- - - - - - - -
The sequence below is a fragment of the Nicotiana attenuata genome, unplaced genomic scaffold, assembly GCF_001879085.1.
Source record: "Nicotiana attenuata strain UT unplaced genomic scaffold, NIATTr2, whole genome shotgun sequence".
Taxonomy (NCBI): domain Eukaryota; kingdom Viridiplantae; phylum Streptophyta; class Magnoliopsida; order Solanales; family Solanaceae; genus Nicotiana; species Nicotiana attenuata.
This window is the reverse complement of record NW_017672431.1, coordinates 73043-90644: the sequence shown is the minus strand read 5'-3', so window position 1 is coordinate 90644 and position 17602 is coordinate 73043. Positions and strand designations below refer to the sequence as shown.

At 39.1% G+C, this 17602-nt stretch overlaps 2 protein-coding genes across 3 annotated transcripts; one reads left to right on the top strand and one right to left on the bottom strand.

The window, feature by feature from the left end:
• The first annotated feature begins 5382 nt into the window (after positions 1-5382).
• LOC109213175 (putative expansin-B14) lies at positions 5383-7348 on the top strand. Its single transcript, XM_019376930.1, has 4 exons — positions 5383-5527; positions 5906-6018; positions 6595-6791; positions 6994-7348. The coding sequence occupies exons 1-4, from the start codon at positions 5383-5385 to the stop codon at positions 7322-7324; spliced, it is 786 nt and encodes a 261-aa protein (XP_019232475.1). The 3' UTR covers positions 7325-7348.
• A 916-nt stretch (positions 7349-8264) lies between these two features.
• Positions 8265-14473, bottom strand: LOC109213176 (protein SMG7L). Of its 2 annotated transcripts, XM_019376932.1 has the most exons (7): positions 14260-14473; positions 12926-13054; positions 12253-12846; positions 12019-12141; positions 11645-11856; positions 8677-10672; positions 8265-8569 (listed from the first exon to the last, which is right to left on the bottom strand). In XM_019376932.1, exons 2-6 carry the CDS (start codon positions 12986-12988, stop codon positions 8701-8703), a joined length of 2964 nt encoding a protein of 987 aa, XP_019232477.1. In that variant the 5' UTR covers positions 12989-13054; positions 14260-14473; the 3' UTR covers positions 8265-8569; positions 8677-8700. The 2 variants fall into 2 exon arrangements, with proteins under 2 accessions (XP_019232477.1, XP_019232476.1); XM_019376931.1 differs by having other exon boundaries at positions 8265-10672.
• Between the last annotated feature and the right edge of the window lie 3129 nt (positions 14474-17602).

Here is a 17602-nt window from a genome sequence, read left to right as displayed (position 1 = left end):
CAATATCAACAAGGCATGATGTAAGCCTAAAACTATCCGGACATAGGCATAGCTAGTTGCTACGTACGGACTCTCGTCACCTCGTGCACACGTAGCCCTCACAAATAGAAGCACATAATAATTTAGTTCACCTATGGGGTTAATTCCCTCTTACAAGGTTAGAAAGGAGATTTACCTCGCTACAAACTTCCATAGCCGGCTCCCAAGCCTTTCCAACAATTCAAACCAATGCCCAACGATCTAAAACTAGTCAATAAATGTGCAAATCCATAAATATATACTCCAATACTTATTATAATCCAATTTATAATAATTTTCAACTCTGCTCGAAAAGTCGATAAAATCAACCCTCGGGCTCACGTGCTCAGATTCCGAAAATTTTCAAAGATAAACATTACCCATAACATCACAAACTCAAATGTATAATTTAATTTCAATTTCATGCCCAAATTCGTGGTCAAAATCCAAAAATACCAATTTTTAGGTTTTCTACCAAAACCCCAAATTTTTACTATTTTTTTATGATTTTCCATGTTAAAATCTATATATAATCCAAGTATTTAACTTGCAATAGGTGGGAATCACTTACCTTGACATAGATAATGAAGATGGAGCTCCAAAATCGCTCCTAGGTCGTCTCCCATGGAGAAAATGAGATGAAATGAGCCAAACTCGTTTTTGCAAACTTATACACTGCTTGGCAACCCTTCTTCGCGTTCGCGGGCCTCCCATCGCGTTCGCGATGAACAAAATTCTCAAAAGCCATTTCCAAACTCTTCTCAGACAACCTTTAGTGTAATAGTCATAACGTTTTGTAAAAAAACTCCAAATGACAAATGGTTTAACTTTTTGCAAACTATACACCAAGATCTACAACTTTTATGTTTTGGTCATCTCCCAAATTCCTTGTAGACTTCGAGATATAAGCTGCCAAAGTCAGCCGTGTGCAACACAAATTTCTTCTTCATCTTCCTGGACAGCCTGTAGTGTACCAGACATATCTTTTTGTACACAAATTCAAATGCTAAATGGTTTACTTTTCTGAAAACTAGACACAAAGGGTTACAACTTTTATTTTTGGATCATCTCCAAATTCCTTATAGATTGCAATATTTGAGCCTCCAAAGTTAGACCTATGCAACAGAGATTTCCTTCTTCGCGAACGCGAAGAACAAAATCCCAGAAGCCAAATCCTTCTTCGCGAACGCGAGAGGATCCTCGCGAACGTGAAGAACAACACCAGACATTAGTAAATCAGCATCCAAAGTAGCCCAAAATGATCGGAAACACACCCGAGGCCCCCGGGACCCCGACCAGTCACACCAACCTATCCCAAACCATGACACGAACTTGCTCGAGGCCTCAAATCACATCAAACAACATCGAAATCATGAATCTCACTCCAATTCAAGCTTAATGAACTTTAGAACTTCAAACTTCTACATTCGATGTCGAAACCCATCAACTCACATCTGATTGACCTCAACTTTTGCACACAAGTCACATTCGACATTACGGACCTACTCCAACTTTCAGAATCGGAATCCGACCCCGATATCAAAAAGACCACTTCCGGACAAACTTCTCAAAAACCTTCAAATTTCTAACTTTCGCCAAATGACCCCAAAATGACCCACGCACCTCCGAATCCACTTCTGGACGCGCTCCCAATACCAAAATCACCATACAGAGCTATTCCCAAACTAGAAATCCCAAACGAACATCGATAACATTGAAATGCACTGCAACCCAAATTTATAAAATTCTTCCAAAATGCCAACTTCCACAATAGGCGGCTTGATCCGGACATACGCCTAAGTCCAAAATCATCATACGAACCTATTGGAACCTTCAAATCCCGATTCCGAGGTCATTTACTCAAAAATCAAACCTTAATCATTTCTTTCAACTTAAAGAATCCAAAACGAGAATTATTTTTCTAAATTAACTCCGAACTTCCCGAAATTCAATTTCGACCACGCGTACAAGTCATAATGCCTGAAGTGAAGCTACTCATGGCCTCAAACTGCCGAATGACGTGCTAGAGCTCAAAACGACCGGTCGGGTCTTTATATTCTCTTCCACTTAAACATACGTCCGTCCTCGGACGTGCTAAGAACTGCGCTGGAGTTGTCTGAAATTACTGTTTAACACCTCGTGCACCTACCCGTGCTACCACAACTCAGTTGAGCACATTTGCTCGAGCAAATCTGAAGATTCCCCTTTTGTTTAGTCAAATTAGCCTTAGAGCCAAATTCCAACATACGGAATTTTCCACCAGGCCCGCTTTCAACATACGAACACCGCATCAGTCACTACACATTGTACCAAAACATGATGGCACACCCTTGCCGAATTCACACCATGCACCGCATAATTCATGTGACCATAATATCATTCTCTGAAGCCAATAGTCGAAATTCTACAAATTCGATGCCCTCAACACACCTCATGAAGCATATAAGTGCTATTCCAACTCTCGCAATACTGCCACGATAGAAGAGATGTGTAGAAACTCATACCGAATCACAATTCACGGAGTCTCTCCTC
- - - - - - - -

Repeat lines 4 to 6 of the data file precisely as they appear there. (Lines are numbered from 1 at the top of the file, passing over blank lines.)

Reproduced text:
This window is the reverse complement of record NW_017672431.1, coordinates 73043-90644: the sequence shown is the minus strand read 5'-3', so window position 1 is coordinate 90644 and position 17602 is coordinate 73043. Positions and strand designations below refer to the sequence as shown.

At 39.1% G+C, this 17602-nt stretch overlaps 2 protein-coding genes across 3 annotated transcripts; one reads left to right on the top strand and one right to left on the bottom strand.

The window, feature by feature from the left end: